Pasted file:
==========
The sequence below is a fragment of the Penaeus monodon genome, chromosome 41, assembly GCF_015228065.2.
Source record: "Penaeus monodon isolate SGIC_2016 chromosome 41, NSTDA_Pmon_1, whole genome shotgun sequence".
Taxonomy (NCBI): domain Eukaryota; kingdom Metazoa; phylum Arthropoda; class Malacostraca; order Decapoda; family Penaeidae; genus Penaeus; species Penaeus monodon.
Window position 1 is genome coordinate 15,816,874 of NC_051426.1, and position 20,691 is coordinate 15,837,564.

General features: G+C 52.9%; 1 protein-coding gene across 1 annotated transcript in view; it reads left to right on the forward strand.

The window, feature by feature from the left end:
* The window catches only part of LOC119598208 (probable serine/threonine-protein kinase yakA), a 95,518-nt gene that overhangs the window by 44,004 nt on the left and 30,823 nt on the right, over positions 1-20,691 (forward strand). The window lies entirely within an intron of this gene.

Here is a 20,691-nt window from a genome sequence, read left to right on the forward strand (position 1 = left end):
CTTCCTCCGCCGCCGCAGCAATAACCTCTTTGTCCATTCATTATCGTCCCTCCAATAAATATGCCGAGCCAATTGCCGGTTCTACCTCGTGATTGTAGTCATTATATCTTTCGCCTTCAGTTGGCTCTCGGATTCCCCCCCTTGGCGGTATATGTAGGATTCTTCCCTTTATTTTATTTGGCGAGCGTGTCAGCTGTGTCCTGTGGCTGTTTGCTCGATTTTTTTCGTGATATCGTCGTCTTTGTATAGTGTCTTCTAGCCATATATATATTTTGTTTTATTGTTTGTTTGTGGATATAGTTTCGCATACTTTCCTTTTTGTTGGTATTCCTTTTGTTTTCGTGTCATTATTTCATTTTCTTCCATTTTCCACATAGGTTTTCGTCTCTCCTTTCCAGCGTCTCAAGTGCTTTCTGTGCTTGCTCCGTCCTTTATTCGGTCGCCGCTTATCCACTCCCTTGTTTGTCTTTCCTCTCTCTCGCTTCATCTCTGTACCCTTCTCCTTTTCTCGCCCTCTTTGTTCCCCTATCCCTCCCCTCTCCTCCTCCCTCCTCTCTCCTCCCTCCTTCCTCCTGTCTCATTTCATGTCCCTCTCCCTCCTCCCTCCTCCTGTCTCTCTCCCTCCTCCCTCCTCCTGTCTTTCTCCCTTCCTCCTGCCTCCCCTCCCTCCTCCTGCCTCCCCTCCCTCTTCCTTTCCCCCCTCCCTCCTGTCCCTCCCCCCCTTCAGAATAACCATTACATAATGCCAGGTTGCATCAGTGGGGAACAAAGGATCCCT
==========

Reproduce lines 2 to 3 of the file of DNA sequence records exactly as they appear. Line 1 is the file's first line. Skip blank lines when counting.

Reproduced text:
Source record: "Penaeus monodon isolate SGIC_2016 chromosome 41, NSTDA_Pmon_1, whole genome shotgun sequence".
Taxonomy (NCBI): domain Eukaryota; kingdom Metazoa; phylum Arthropoda; class Malacostraca; order Decapoda; family Penaeidae; genus Penaeus; species Penaeus monodon.